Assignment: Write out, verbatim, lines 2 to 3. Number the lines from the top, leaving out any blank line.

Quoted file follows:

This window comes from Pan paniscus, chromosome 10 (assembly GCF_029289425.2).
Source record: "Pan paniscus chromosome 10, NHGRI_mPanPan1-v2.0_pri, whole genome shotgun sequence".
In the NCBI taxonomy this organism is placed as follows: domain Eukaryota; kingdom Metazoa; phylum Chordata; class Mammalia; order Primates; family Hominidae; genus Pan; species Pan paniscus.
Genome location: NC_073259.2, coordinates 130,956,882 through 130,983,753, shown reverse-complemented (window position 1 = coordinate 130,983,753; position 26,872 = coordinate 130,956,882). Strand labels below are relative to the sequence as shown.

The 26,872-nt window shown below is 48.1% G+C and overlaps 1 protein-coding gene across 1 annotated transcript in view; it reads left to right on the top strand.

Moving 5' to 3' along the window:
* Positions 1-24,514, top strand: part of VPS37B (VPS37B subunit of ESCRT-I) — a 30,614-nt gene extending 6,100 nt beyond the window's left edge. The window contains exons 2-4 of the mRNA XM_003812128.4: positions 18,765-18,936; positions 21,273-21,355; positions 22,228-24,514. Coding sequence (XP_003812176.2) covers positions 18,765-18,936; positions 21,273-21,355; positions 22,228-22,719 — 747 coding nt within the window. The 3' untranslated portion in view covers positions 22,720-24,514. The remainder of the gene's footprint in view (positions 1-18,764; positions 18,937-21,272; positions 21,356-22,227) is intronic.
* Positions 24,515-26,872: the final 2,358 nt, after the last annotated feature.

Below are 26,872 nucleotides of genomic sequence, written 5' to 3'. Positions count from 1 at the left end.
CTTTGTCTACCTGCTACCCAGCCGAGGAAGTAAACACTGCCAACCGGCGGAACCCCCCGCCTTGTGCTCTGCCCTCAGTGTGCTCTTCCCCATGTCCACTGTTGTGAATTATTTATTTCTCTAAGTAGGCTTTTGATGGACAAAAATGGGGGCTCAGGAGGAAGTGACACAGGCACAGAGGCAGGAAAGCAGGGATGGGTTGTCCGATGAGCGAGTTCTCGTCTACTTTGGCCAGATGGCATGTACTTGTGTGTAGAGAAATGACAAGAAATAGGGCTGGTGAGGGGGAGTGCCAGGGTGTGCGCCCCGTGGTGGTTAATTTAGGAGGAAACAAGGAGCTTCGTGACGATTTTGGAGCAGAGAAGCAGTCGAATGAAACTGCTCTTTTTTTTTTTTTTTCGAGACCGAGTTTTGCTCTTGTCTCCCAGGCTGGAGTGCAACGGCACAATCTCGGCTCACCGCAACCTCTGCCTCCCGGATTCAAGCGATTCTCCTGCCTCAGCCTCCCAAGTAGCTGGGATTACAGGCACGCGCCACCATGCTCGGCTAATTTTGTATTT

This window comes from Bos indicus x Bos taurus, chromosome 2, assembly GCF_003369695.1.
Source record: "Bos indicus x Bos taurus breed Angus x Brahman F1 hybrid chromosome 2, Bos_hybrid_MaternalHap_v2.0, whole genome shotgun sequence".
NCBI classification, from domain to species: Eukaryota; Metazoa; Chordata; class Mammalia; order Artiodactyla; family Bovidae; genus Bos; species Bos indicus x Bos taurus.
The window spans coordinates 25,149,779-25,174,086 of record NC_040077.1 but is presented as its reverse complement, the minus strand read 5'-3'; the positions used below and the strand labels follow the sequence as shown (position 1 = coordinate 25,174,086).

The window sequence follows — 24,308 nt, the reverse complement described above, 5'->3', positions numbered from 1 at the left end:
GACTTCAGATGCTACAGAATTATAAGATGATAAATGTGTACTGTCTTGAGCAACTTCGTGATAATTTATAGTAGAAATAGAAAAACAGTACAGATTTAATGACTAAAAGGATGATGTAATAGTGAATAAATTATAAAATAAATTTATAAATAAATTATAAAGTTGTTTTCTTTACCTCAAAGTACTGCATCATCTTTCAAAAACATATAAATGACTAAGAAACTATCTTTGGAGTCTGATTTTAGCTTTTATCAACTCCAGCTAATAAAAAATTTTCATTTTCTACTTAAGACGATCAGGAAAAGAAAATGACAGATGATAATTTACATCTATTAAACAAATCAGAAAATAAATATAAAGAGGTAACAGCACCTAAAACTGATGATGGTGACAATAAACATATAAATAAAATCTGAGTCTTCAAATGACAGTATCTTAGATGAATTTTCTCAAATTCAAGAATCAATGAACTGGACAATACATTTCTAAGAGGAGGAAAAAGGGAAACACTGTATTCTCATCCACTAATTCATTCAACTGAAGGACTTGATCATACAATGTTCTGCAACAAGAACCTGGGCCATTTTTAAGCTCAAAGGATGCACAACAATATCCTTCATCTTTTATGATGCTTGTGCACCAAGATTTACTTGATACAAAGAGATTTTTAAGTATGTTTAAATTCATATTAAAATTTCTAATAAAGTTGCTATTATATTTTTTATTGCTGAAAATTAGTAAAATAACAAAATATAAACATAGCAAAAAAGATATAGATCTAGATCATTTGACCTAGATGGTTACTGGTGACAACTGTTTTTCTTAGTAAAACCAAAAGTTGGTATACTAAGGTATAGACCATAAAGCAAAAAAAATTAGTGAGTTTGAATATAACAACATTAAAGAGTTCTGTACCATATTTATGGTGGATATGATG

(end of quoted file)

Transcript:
Source record: "Pan paniscus chromosome 10, NHGRI_mPanPan1-v2.0_pri, whole genome shotgun sequence".
In the NCBI taxonomy this organism is placed as follows: domain Eukaryota; kingdom Metazoa; phylum Chordata; class Mammalia; order Primates; family Hominidae; genus Pan; species Pan paniscus.